Morocco's famous Ras el Hanout is one of the most sought-after spice blends associated with an ethnic cuisine. It would lead you to believe that it's an everyday seasoning in Moroccan homes, but in actuality, many home cooks use it in only a handful of very traditional dishes such as Rfissa, Mrouzia and Couscous Tfaya. That shouldn't stop you from experimenting with it, though, so go ahead and use a little wherever you want to add a complex, aromatic nuance to Moroccan dishes or kefta. It works well, for example, in tagines with carrots and dried fruits, sweet and savory combos and with some grilled meats and poultry, and in many soups. Moroccan Recipes with Ras El Hanout will give you some more ideas.
The Arabic name ras el hanout translates literally to "head of the shop," a reference to the spice blend's status of being the very best of what a spice vendor has to offer. Traditionally the mix has a lengthy list of ingredients which is unique from one spice shop ( to another. The number of spices can reach 30 or more.
- 100 g turmeric root
- 70 g ginger root
- 15 g galanga root
- 20 g white peppercorns
- 20 g black peppercorns
- 20 g whole long pepper
- 20 g allspice berries
- 20 g cubeb berries
- 30 g cardamom pods
- 60 g cinnamon bark
- 15 g whole cloves
- 15 g whole mace
- 15 g guinea pepper berries
- 15 g ash tree (Fraxinus excelsior) fruit
- 15 g nigella seeds
- 15 g dried rose petals
- 20 g caraway seeds
- 15 g anise seeds
- 15 g star anise
- 15 g fennel seeds
- 3 dried nutmeg flowers
- 3 large dried caper berries
- 1 or 2 whole nutmeg, grated
- 1 g saffron threads, crumbled to a powder
- This recipe, adapted from one by Moroccan television chef Choumicha, originally had 22 ingredients; I've added star anise and mace. You'll also find versions with dried caper, lavender, cumin, fenugreek and more. If you can't find some of the ingredients, simply omit them and make your blend with as many of the spices as you can find.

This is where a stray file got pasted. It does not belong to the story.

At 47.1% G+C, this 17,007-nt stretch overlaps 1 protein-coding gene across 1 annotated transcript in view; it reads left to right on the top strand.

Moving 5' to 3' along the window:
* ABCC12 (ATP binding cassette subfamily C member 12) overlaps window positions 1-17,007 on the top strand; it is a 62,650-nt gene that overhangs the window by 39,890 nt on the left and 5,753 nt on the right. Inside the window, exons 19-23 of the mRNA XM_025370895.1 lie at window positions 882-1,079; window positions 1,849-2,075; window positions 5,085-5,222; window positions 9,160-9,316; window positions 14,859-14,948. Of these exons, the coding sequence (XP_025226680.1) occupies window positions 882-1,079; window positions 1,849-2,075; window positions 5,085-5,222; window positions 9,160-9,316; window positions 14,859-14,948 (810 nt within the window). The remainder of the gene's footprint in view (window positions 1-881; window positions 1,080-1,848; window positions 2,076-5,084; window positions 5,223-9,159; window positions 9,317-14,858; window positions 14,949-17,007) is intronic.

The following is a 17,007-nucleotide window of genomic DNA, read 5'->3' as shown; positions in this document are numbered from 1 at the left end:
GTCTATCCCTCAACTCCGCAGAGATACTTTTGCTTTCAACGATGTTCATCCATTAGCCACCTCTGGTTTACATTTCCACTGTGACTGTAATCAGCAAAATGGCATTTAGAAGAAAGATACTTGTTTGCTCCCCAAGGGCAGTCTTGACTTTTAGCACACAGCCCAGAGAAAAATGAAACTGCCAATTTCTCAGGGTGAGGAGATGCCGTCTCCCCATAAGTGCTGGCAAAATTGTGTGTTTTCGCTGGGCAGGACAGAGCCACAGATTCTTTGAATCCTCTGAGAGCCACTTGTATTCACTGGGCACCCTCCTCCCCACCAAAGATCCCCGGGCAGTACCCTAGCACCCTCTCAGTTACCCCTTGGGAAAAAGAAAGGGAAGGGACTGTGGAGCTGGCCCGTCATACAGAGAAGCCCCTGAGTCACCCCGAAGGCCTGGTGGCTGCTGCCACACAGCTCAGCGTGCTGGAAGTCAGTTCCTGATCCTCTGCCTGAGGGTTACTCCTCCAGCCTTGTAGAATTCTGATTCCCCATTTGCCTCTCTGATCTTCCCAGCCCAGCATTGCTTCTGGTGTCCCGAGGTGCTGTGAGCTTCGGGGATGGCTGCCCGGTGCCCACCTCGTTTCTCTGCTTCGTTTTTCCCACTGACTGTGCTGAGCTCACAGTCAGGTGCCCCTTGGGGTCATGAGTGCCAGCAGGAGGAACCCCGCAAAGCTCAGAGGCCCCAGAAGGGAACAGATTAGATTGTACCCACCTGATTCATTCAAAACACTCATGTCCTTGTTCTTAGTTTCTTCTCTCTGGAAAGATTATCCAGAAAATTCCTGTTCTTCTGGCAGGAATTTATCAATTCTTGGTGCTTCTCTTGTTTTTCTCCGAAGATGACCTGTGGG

- As with other authentic Ras el Hanout recipes, this one calls for whole spices which you'll grind yourself.
- It makes a very generous quantity, so you may want to reduce it by half, or plan to make the whole batch and give some of the mixes away as a gift. Another option is to crush coarsely and combine the ingredients, then store. When needed, you can toast the necessary quantity in a dry skillet and then blend.
- For a quicker, easier recipe that uses only a few ground spices which you may already have on hand, try this Simplified Ras El Hanout Recipe. Or, you can save yourself the work and buy Ras El Hanout online.
Preheat your oven to 338 F (170 C). Place the turmeric root, ginger root, and galanga root on a baking sheet and toast in the preheated oven for 15 minutes. Remove the pan from the oven and set aside.
Slightly reduce the oven temperature to 325 F (160 C). Arrange the remaining spices (except for the nutmeg and saffron) on a rimmed baking sheet and place in the oven for 10 minutes. Remove and set aside.
Use a mortar and pestle to crush the turmeric and ginger. Transfer the crushed rhizomes to a bowl and add the other toasted spices. Stir to mix, then grind finely (in batches, if necessary) in a spice grinder.
Sift the ground spices into a medium sized bowl and discard any residual matter in the sifter. Add the saffron and nutmeg and stir to combine.
Store the spice mixture in an airtight metal or glass container away from sunlight.